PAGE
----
Aged Beef from 10 Foods We Only Eat When They're Rotten (Slideshow)
10 Foods We Only Eat When They're Rotten (Slideshow)
To dry-age beef, slabs of it are allowed to sit in a temperature- and humidity-controlled room for up to three weeks while it develops a crust, usually complete with mold. All of this is cut away after the dry-aging is complete, however, and you’re left with a steak that’s tender, minerally, and more concentrated in flavor.
This Japanese staple is most commonly found in miso soup in the U.S., but is also used in sauces, spreads, and marinades. In order to make it, soybeans are left to ferment with salt and bacteria called Aspergillus oryzae. Barley, rice, and wheat are also sometimes added, and the resulting paste is a flavor-rich umami-bomb.
Kimchi is a hallmark of Korean cuisine, and it’s made by slathering cabbages with a salty, spicy mixture, sealing it airtight in a jar, and letting it sit for a few days.
Ask any cheesemaker, and they’ll tell you that making cheese is the art of controlling rot. Milk is treated with bacteria and enzymes to curdle it, then the curds are cut, formed, and given some TLC for days, weeks, or months until the cheese is ripe.
Like kimchi, sauerkraut is also fermented cabbage. It’s super-simple to make: shred cabbage, mix in salt, and let it all hang out for a while. Not only is it the best way to top a hot dog, it’s also great for digestion.
Tempeh is a staple source of protein in its native Indonesia, and is a stand-in for meat all around the world. To produce it, whole soybeans are soaked, de-hulled, partially cooked, then mixed with vinegar and a little fermentation starter, then spread out and left to ferment for a day or two. A byproduct of the fermentation process is mycelium, a sticky fungus that binds it all together.
One of the most divisive foods on the planet, hákarl is, essentially, rotten shark, and it’s a delicacy in Icelend. To make it, a gutted basking shark is placed in a hole of gravelly sand. The whole thing is covered with sand and heavy stones to weigh it down and remove fluids, and it’s left in the ground for 6-12 weeks. After that’s it’s dug up, cut into strips and left hanging in a room for several additional months before being sliced up and eaten. The ammonia-smelling, super fishy-tasting end product is what Anthony Bourdain called "the single worst, most disgusting and terrible tasting thing" he’s ever eaten.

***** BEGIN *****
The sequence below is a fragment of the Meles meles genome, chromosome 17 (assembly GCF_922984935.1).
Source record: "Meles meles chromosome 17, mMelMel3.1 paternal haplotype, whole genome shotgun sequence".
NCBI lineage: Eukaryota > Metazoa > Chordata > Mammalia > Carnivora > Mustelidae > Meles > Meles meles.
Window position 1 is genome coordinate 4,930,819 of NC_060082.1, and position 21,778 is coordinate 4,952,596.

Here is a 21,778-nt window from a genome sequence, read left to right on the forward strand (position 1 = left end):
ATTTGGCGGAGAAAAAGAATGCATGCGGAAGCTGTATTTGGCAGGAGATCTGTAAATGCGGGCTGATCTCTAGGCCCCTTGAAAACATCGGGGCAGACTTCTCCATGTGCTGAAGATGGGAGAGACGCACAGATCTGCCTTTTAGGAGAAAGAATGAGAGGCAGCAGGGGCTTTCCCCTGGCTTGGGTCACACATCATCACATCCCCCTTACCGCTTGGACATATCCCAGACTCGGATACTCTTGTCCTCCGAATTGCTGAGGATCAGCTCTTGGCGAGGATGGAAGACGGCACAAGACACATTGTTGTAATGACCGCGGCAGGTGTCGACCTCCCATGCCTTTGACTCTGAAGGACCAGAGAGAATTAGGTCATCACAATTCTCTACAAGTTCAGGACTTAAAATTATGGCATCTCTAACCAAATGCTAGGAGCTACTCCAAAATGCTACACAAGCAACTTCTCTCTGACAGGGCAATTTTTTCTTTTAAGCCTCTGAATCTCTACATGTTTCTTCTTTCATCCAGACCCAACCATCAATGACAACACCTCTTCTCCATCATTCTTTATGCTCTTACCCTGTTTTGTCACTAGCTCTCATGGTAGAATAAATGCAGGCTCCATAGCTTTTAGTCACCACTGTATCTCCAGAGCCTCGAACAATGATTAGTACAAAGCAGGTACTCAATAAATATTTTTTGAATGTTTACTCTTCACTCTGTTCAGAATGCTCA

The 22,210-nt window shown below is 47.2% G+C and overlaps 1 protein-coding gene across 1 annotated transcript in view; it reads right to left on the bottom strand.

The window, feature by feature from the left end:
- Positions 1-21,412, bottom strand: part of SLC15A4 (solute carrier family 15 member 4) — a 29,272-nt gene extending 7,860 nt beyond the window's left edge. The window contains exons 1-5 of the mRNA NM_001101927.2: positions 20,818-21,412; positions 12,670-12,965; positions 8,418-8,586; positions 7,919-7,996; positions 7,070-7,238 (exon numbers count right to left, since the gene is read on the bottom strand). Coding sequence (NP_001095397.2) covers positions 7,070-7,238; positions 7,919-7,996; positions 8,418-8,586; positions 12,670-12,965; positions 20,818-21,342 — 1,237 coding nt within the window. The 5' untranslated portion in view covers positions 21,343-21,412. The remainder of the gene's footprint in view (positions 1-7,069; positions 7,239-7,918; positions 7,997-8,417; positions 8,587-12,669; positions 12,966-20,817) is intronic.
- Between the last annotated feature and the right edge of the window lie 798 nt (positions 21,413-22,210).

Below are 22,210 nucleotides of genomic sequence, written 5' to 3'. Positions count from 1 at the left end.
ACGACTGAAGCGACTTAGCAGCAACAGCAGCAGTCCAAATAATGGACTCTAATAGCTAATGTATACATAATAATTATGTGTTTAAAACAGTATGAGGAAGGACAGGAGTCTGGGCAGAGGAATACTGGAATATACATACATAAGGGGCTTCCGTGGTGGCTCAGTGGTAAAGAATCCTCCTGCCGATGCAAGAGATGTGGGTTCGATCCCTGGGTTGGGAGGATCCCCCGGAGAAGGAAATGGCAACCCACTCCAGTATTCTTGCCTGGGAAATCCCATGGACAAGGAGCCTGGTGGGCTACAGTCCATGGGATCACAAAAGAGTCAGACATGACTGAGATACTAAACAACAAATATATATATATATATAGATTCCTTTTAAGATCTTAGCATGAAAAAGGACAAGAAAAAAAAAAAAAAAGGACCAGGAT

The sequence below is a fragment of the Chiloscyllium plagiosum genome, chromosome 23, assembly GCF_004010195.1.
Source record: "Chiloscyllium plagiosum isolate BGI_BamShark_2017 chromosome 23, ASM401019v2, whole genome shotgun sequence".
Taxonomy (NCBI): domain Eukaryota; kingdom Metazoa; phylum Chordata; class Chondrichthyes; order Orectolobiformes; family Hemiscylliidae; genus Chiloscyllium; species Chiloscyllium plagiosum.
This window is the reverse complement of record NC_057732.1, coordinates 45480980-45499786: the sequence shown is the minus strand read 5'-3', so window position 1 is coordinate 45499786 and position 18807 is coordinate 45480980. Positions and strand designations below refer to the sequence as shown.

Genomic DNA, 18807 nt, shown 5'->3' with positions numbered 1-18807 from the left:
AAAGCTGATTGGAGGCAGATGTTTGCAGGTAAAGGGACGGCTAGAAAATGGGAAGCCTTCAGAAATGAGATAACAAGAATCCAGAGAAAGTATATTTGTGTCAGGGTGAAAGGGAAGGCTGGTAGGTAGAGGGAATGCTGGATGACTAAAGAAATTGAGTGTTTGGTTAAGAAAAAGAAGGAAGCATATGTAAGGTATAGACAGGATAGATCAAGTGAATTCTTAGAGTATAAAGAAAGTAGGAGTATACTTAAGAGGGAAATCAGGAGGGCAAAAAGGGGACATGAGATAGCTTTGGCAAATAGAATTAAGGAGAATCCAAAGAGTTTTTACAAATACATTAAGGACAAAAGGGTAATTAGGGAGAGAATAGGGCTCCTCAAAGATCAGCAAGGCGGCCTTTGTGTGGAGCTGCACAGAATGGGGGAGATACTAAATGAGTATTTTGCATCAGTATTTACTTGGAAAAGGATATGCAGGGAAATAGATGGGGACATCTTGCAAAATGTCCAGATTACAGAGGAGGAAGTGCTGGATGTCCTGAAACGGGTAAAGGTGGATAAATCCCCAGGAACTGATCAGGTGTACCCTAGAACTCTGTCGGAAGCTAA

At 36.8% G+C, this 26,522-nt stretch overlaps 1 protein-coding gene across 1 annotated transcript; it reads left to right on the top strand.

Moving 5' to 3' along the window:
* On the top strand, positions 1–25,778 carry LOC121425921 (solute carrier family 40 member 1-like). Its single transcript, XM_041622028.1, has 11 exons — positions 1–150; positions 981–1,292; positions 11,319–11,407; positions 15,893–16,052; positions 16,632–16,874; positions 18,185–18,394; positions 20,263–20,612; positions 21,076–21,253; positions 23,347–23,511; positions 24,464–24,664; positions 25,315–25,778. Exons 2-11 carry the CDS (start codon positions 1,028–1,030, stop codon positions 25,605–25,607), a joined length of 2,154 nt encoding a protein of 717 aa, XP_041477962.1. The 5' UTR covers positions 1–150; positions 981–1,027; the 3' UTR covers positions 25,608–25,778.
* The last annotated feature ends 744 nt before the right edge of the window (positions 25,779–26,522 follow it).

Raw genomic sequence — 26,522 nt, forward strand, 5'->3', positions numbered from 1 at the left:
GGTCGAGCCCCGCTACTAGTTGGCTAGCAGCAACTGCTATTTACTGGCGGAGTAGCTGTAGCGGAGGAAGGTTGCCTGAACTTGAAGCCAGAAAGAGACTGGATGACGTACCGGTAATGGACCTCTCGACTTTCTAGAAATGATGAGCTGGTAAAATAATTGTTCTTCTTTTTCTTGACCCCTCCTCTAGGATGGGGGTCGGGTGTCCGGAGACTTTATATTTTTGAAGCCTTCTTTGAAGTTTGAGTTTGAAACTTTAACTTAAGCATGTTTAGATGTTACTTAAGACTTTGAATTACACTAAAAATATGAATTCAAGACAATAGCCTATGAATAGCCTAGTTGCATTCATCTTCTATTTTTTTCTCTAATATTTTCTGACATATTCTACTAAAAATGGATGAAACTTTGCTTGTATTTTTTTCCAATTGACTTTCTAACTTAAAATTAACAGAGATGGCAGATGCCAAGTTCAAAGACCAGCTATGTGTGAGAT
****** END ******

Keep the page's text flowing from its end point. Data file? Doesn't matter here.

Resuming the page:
A popular dish during Egypt’s Sham-el-Nessim festival, this ancient dish is made by drying mullet in the sun before preserving it in salt. Recipes are passed down between generations, and it’s not an easy one to get right: fesikh poisonings are common.
Every wonder how the Inuit preserve their meat? They cut it up (usually walrus or other marine mammals) into huge steaks, bury it in the ground for months (allowing it to ferment during autumn and freeze over the winter) and then eat it. A valuable delicacy, igunaq recipes are also passed down from generation to generation, and also can result in botulism if not properly prepared.
A native Alaskan delicacy, stinkheads are unfortunately just what they sound like: King salmon heads are either buried in fermentation pits in the ground or put into barrels or plastic bags and simply left alone for weeks at a time. The resulting product is mashed up and eaten. The less said about it, the better.